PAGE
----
Growling as the yellow incandescence of disinterred anger lights their faces into view the ‘new’ mug of this old and long-embittered Rockville, Connecticut sludge metal band looks as if it’d gone unshaven for at least a week or two. Loneliness and depression have their own desperate smell but man, does frustration and anger reek when it ventures out of doors and starts to yell indiscriminately at the damned fishbowl we’re all suffocating under. Cable might’ve just dropped out of the dark after a decade of unrest but they’re not showing any signs of rust beyond their sixth full-length ‘The Failed Convict’ (2009). So, who are they again? At it since 1994 and originally formed in search of post-hardcore influenced metalcore wares it’d be their third album (and second for Hydra Head Records) that set Cable on a sludge metal trajectory and away from the quickly aging avant-metalcore game. ‘Northern Failures’ (2001) was the general blueprint for the sometimes atmospheric but typically forceful blend of sludge/doom metal that borrows from all manner of darkness they’d experience in life. The jagged southern rock influenced sludge verve that’d come to them as the post-millennium arrived would more or less stick from that point, still informing the nigh nihilistic levels of discontent fueling their latest album, ‘Take the Stairs to Hell’.
Short, hard as nails, and probably having more fun than they’d ever let on, the full listen to Cable‘s seventh full-length struts into an easy groove from the start that’ll push right past you if you don’t take a moment to appreciate what they’re up to. “It Cost Me Everything” busts its way into a set of riffs worthy of Maryland’s mid-90’s doom metal scene (alternately, a band like Deadbird) that quickly grinds gears with several blackened guitar tirades that resemble the more recent modus of groups like Tombs (Mike Hill guests on the title track, even). “Black Medicine” is the one, though; That second track is the shredding, death growling, howling, puking, and hard-grooving throat grabber that represents a major point of interest on early impressions that got me hooked on Cable‘s tormented vision for ‘Take the Stairs to Hell’. The hardcore kicks don’t really jump in until the slightly noise-rocked “Low Man”. The drums on this song might vaguely clue you into why they’re hitting so hard (besides the typically thumping Audiosiege treatment) as new drummer Alex Garcia-Rivera (Bloodhorse, American Nightmare) brings as much boom to his kit as he had for the deeply underrated ‘Horizoner‘ a decade ago. Without doing a full-on track by track review it’d be fair to say that the rest of the album is is no more and no less adventurous beyond the first handful of tracks where the majority of these songs are sludge/doom metal pieces that range from 3-5 minutes and feature some elements of post-rock to gild their raw-ribbed sludge edges.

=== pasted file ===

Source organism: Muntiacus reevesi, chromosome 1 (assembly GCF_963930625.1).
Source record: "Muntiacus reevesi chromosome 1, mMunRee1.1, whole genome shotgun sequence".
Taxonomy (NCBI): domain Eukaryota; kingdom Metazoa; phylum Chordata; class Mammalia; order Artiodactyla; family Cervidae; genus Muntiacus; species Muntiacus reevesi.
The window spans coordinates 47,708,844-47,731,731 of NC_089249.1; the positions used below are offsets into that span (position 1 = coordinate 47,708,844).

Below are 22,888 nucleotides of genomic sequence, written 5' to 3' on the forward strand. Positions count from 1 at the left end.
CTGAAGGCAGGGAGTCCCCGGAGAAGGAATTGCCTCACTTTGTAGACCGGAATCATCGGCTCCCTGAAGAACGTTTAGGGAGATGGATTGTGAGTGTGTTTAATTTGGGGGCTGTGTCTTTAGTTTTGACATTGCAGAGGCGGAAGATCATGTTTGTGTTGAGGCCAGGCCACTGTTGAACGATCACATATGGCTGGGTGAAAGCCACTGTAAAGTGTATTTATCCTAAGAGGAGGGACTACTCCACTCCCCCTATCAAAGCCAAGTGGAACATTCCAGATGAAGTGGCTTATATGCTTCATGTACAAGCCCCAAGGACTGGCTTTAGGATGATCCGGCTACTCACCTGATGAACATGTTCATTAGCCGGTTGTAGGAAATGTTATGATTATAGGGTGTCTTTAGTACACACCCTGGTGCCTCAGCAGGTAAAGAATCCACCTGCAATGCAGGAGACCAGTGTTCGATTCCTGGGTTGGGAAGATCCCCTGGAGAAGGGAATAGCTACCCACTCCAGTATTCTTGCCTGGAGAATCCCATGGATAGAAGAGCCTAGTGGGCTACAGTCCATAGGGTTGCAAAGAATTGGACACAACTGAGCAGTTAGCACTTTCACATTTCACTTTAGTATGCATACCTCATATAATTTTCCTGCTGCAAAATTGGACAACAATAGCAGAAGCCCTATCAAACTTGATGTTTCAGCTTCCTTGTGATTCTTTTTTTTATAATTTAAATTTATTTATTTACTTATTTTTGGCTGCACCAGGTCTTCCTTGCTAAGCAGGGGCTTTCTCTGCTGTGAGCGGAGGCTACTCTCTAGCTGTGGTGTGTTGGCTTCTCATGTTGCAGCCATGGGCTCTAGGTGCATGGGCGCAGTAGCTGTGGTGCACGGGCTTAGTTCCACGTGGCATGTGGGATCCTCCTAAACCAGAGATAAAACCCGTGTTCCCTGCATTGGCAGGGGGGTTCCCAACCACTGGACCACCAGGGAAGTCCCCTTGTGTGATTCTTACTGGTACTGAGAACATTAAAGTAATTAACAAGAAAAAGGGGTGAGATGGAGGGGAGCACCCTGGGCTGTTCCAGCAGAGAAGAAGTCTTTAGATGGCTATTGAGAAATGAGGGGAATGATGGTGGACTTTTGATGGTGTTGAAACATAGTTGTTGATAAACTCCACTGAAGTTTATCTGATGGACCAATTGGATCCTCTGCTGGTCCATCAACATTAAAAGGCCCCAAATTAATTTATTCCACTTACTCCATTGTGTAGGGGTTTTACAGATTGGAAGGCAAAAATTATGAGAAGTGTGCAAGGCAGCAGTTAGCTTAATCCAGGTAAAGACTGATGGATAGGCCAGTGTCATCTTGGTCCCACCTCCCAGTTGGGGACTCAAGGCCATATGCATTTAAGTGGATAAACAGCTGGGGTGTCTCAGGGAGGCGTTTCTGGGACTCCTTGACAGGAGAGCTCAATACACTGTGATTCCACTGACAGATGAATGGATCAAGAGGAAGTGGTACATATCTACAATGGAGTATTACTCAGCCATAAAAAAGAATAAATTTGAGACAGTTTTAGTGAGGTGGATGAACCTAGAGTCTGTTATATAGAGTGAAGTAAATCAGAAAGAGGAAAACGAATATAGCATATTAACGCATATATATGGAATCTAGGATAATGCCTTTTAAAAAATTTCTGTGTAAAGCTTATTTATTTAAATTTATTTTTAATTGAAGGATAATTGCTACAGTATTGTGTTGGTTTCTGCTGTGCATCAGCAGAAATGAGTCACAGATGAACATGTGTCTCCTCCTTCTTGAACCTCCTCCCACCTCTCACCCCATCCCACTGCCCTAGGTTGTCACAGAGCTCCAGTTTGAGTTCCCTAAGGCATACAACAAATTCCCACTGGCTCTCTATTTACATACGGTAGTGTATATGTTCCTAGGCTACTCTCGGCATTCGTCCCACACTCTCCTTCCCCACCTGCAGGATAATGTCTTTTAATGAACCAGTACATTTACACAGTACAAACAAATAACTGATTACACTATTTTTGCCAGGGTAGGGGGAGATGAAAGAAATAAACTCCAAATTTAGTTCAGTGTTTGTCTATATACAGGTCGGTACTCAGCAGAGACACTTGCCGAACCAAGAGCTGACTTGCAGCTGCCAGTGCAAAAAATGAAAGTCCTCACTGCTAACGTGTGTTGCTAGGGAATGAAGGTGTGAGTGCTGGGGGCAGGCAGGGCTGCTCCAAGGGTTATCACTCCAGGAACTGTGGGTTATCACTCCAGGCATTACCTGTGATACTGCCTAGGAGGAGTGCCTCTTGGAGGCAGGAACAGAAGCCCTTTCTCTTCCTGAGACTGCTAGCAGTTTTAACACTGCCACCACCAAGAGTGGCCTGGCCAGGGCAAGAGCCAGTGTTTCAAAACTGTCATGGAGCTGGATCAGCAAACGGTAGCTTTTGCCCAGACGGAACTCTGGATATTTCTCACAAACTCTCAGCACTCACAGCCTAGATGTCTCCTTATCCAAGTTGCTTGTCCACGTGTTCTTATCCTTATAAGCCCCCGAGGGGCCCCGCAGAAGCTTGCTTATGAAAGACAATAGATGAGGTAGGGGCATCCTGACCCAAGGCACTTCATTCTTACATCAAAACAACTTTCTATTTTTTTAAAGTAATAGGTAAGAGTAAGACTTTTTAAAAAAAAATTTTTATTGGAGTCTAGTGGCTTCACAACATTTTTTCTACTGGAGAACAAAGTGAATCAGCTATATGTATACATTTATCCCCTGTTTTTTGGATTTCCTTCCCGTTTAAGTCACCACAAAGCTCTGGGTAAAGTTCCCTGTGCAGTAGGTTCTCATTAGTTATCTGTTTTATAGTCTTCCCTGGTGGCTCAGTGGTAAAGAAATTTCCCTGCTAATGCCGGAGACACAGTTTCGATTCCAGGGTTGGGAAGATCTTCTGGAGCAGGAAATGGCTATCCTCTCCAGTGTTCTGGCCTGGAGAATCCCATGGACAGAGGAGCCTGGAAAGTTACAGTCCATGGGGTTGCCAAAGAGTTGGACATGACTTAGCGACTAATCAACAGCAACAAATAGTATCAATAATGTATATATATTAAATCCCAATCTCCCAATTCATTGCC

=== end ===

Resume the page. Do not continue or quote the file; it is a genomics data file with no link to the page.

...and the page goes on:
‘Take the Stairs to Hell” is a dark and serious record that is unwavering in its intimately sorrowful frustration but at no point was I sure what it was all about beyond what the band have remarked in terms of the last several years being Hell for the artists. Most of this album appropriately reflects a mind entrenched in debilitating circumstances and lashing out in anger as a result; It seems they’d really taken their time with most of these songs written between 2014 and 2018 and as a result each hones in on a feeling of anger and isolation that is more daunting than it is cathartic. I guess I’m of the ‘older guard’ of sludge metal in that it should come from a place of mental poverty, a sorrow and a rage that are simultaneously felt from a place of doom. Uncontrollable mania in the face of depression informs the subject matter but not every moment of ‘Take the Stairs to Hell’ is a massive emotional drag. Cable really fit the vibe of ‘classic’ sludge metal ethos without creating steadfast from a traditional template of sludge metal; The result is a rawly imaginative record that is never so daring that they’d lose the plot. There are a few minor issues that become irritants at a certain point of familiarity, though. If the bulk of the tracks on this half hour record weren’t so evocative, heavy, and driven by pure doom metal I’d say ‘Take the Stairs to Hell’ is about one song too short, especially considering the final track (“Come Home”) is an eerie ambient piece performed by Crone.
Just as you can tell when a lot of ‘love’ has been put into a final product so can I suggest that plenty of hate fuels this record and the details within. At no point does this anger create much more than a compelling mood for what most would consider a slightly ‘modern’ take on doom metal with a heavy dose of sludge and post-metal tonality, but it all coalesces strongly enough to create a somewhat distinct style. Though I went back and forth on this record a fair amount I kept coming back to it often enough to accept the smaller flaws that slowed down the full listen, such as the outro track. ‘Take the Stairs to Hell’ comes with a fairly high recommendation, primarily aimed at sludge metal fandom. For preview purposes I’d suggest starting with the provided single “Rivers of Old” but not making any judgments either way until you’d sat through the first four tracks in a row, with emphasis on “Black Medicine” and “Low Man”.
It takes a village to burn one down. 4.0/5.0
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